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5. At midnight hour, as shines the moon,
A sheet of silver spreads below,
And swift she cuts, at highest noon,

Light clouds, like wreaths of purest snow.

6. On thy fair bosom, silver lake,
O! I could ever sweep the oar,
When early birds at morning wake,
And evening tells us toil is o'er.

LESSON XXV.

LABOR.

JUDSON.

1. THE man or woman who despises the laborer, shows a want of common sense, and forgets that every article that is used is the production of more or less labor. The time was, when kings and queens stimulated their subjects to labor, by example. Queen Mary had her regular hours of work, and had one of her maids of honor read to her, while she plied the needle. Washington and his lady were examples of industry, plainness, frugality, and economy.

2. The necessity imposed on man to labor is unquestionably a great blessing. In those countries, and districts of country, where the greatest amount of labor is requisite to obtain the necessaries of life, we find the most vigorous, healthy, and athletic inhabitants. Where nature has done most for man, in providing for his bodily wants, we find him most destitute of the solid comforts of life.

3. Labor in the open air is most conducive to health, and agriculture affords the largest share of happiness, because the most independent of all professions. To raise, gather, and enjoy the fruits of the earth, and attend to flocks and herds,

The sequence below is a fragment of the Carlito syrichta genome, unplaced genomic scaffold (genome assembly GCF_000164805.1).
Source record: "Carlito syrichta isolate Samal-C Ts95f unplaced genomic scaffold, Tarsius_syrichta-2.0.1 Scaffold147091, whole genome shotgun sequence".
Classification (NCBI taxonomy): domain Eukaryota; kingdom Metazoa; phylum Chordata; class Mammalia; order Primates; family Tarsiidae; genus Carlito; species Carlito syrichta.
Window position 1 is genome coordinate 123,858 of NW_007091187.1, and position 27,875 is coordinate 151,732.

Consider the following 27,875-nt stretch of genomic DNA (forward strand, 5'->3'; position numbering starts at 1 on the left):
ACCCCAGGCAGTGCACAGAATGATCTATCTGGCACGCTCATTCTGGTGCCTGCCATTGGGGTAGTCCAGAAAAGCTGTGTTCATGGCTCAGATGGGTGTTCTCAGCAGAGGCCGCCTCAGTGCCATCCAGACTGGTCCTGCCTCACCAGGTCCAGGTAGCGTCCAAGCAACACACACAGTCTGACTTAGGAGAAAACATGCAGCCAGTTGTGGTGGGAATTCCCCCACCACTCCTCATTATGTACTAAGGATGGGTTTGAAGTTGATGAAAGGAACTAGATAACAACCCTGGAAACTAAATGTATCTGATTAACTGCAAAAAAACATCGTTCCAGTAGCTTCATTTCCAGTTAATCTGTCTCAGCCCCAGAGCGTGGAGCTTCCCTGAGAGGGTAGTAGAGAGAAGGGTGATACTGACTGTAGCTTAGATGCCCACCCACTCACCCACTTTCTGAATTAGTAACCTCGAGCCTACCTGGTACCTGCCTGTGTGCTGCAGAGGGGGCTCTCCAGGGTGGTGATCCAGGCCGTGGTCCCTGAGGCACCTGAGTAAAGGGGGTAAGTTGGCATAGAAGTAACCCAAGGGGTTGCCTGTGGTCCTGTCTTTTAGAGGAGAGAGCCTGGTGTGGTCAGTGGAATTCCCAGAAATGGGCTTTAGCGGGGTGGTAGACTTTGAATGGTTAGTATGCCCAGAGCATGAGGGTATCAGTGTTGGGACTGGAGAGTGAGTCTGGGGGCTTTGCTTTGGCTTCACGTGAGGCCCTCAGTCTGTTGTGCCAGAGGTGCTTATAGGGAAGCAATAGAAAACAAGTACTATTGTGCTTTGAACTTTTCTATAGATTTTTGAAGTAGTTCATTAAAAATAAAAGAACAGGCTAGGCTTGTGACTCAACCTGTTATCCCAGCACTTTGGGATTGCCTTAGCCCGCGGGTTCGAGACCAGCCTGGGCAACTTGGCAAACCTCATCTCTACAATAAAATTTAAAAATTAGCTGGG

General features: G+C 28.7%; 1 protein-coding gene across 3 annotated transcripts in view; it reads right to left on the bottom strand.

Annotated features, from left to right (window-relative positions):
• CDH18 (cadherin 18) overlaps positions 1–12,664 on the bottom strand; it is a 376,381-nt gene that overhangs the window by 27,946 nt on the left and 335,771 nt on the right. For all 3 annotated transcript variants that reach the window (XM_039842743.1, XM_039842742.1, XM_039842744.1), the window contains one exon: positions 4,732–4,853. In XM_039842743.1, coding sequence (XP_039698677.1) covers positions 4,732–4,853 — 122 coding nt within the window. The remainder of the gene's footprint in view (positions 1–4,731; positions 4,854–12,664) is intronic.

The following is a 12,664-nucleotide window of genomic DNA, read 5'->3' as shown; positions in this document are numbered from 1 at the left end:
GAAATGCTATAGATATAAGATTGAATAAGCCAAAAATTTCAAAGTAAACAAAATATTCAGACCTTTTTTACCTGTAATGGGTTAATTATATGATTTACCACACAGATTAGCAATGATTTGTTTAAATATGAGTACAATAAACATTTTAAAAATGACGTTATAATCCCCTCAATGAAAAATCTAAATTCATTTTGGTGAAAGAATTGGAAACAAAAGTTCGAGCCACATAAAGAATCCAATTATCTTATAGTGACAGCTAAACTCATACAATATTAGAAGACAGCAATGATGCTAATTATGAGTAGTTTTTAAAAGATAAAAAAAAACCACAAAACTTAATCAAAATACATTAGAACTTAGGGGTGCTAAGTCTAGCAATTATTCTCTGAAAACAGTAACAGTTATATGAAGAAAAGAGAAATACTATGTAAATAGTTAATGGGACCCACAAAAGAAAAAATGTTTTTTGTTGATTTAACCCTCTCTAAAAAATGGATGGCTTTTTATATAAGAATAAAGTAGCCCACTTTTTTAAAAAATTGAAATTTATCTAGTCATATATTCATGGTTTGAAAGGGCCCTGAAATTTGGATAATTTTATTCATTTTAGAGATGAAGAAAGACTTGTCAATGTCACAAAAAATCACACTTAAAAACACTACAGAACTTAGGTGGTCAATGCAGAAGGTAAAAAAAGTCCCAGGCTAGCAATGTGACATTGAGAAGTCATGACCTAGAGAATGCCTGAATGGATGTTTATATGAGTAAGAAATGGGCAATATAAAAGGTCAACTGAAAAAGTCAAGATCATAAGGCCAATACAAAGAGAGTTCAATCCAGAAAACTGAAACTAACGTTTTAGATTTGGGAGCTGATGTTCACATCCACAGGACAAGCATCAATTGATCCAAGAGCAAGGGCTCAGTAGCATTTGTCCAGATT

a Queen Mary, probably Mary Stuart, Queen of Scots.

were the employments first assigned to man by our great Creator. Now, the variety is so great, that all who will may labor in a manner to suit the most fastidious fancy. Immense tracts of land are yet uncultivated, our workshops are numerous and rapidly increasing, our commerce is courting the markets of every climate.

4. Here, mental labor has an opportunity to expand and spread; and genius here finds a field as broad, more free and congenial, than in any other part of the world. All the powers of body and mind, physical and intellectual, here, more than any where, are put in the juxtaposition of mutual dependence upon each other, and are mutually useful to each other.

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5. Manual labor, on the one hand, produces food and raiment for the body, the increase of wealth, and develops the treasures on and in the earth and water. Intellectual labor, on the other, discovers the best means, implements and plans, for producing these, and makes laws, rules and regulations, for the protection of person and property, the advancement of the moral condition of man, and the peace and prosperity of each individual, and the aggregate community.

6. But few are so ignorant, as not to feel their dependence on those around, above, and below them. This feeling of mutual dependence produces harmony, increases happiness, and promotes social order. All who study their physical organization, must soon discover how helpless man would be without a hand; the same reasoning will lead them to appreciate the small, as well as the great, in our body politic, one of the fundamental principles of a republican government.